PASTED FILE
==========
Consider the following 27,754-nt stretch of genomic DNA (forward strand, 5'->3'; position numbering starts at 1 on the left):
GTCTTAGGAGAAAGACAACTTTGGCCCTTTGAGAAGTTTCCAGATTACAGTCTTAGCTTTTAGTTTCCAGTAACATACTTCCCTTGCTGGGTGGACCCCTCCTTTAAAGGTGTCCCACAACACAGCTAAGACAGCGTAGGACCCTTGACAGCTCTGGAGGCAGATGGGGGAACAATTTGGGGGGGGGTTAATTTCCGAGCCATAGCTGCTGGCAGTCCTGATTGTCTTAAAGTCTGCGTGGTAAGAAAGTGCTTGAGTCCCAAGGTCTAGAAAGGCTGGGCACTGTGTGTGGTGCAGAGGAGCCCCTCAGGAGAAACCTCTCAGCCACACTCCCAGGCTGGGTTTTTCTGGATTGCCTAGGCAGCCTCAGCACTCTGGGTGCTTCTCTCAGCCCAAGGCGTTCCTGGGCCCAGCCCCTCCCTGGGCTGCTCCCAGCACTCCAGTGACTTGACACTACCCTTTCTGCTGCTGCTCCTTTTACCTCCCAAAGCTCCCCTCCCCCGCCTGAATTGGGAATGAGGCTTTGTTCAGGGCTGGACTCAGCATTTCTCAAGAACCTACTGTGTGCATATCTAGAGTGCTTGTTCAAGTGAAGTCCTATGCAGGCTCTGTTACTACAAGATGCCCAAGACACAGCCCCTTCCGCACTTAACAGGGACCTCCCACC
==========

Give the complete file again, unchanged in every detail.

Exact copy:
Consider the following 27,754-nt stretch of genomic DNA (forward strand, 5'->3'; position numbering starts at 1 on the left):
GTCTTAGGAGAAAGACAACTTTGGCCCTTTGAGAAGTTTCCAGATTACAGTCTTAGCTTTTAGTTTCCAGTAACATACTTCCCTTGCTGGGTGGACCCCTCCTTTAAAGGTGTCCCACAACACAGCTAAGACAGCGTAGGACCCTTGACAGCTCTGGAGGCAGATGGGGGAACAATTTGGGGGGGGGTTAATTTCCGAGCCATAGCTGCTGGCAGTCCTGATTGTCTTAAAGTCTGCGTGGTAAGAAAGTGCTTGAGTCCCAAGGTCTAGAAAGGCTGGGCACTGTGTGTGGTGCAGAGGAGCCCCTCAGGAGAAACCTCTCAGCCACACTCCCAGGCTGGGTTTTTCTGGATTGCCTAGGCAGCCTCAGCACTCTGGGTGCTTCTCTCAGCCCAAGGCGTTCCTGGGCCCAGCCCCTCCCTGGGCTGCTCCCAGCACTCCAGTGACTTGACACTACCCTTTCTGCTGCTGCTCCTTTTACCTCCCAAAGCTCCCCTCCCCCGCCTGAATTGGGAATGAGGCTTTGTTCAGGGCTGGACTCAGCATTTCTCAAGAACCTACTGTGTGCATATCTAGAGTGCTTGTTCAAGTGAAGTCCTATGCAGGCTCTGTTACTACAAGATGCCCAAGACACAGCCCCTTCCGCACTTAACAGGGACCTCCCACC